THE HISTORY OF ANGIER
Angier, the Town of Crepe Myrtles, is a town
of quietness, security and tremendous opportunity for its residents. Despite the
substantial growth in this area, Angier is still the kind of town where you know your
J.C. Williams, who grew up in the area
that is now Angier, is credited with being the "Father" of the town.
"Jake" was one of the eight children of Jacob Williams, and often called
Jake-of-all. His ancestry has been traced all the way 'pack to the sixteenth century to
the Isle of Wales, Scotland.
Jacob Calvin (Jake) married Nancy Norris of the
Holly Springs section of Wake County and settled down to farm. He acquired a considerable
amount of land. The first Harnett County Census in 1860 listed his holdings at 1300 acres.
When the War Between the States broke out in April 1861, the Williams men put down plows
and picked up guns to defend their homes. Jake served with Clingman's Brigade, Hokes
Division, Company C, 3 1 st North Carolina Regiment. Records show that Jake was captured
in 1864 and served time at Ft. Deleware.
After his release,
Jake returned home to rebuild his life. In 1872 he bought seven hundred and fifty acres of
land for $3,000.00 from A.D. Cutts. The town of Angier is now located on some of that
land. He and Nancy settled down on what is now North Broad Street. There they raised seven
It was Jake Williams' farm that the railroad, which
put Angier on the map, was built in 1899. The railroad was little more than a tramway
leading from Apex, in Wake County, to the Jake Williams' farm in Harnett County. It was
first known and chartered as the Cape Fear and Northern Railroad; later, about 1906, the
line was extended to Durham and the name changed to the Durham and Southern.
The purpose of the railroad was to haul
lumber and logs. The area around Angier had a vast sweep of fine saw timber, from short
and long straw pines. The trees had been bled by the turpentine workers, leaving long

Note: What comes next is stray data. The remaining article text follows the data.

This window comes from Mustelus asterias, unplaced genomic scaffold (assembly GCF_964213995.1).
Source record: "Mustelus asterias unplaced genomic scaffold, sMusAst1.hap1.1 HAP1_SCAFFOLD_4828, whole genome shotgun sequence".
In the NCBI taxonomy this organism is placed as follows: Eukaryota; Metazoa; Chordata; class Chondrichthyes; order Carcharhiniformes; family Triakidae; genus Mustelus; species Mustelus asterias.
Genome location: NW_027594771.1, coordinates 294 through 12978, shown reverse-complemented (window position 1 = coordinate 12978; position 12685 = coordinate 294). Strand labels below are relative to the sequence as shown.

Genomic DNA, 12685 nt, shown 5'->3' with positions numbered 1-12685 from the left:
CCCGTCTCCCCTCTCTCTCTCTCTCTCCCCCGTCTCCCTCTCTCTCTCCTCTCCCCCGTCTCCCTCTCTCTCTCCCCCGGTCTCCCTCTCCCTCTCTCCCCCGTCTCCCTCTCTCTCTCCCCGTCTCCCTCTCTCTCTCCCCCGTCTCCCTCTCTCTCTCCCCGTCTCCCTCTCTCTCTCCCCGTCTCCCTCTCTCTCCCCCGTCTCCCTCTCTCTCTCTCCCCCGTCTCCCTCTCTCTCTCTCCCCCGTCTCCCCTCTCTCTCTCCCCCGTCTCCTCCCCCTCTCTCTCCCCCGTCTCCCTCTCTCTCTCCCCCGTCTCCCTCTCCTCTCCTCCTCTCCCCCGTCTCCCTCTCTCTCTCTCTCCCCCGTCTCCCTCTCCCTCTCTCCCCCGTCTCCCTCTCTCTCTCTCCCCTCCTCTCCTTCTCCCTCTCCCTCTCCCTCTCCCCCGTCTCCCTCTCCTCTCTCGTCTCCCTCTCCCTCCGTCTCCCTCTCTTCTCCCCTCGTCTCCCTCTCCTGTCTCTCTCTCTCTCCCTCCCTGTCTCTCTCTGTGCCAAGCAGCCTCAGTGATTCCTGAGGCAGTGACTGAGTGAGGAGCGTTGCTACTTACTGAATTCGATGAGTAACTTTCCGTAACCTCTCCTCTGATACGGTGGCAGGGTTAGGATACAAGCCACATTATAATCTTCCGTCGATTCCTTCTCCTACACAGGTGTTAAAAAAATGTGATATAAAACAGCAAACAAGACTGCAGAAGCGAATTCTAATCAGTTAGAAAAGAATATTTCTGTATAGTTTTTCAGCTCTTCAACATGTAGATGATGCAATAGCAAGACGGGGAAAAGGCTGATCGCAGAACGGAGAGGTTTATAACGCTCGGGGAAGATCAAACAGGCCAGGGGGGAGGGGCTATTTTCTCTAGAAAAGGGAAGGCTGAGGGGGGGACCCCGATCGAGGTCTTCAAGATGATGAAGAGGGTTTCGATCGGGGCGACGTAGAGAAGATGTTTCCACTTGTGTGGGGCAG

stems of southern pine ready to be cut and sawed into lumber. When the turpentine business
came to an end, workers and their families moved south to find un-bled timber; and a new
era began. A new way of making a living and supporting a family began-saw milling. No
longer was the ox cart and mule-drawn wagon efficient to move lumber and logs. Now the
building of the railroad was hailed as a step forward. Farming was
becoming more important; growing cotton and tobacco took the place of sawmill work as that
era came to a close.
The late Col. John C.
Angier married the niece of the late Washington Duke whose "golden leaf' had found
its way north after the war. The demand for more tobacco is said to have been the impetus
for Mr. Duke and his sons to establish the American Tobacco Company.
Col. Angier owned and operated a lumber plant in Cary and decided to build a
railroad down along the pine ridge from Apex to Harnett County. Supposedly with the
backing of the Dukes, he built a railroad to the farm of Jake Williams where a
"Y" was also built for turning the engine around. In time, a station house was
erected for the train crew to stay at night and daily round trips were made to Apex.
Jake and his son Benton operated a general store and a turpentine
distillery. Goods were transported to and from Raleigh or Dunn by two or four-horse
wagons. The coming of the railroad was a boon to farmers, merchants and lumbermen.
After much discussion and numerous suggestions, the
station house was named Angier to honor Johnathan C. Angier who played a major part in
bringing the railroad to the area.
In July 1899, Jake
Williams secured a noted surveyor, Daniel E. Green, to map and plot the land surrounding
his home and the newly erected depot. Streets were laid off and named and Angier had its
beginnings. By act of the North Carolina Legislature of 1901 the town received its
During the 1930's, The Angier Woman's Club undertook a project to
have crepe myrtles planted on roadsides leading into town from all directions. The trees
make a spectacular show during June, July and August. The town chose "The Town of the
Crepe Myrtles" as its slogan. Every year a Crepe Myrtle Festival is held in September
with food, crafts and entertainment for all.
The Durham and Southern railroad which
had run through the center of town since 1899, had its last run from Apex to Dunn on July
5, 1979. No longer was the railroad the cheapest way to transport goods to and from the
industries of Angier and was no longer realizing a profit. Mayor Jack Marley and other
town officials requested that railroad officials donate to the town the depot and the one
hundred foot right of way within town limits. That was done and so ended another era.
Today Angier is one of the fastest growing areas in Harnett County; it has
been called the bedroom of the Research Triangle Park. Angier is located twenty miles
south of Raleigh, nine miles north of Lillington, the Harnett County seat, and ten miles
west of Interstate 40, on NC 210.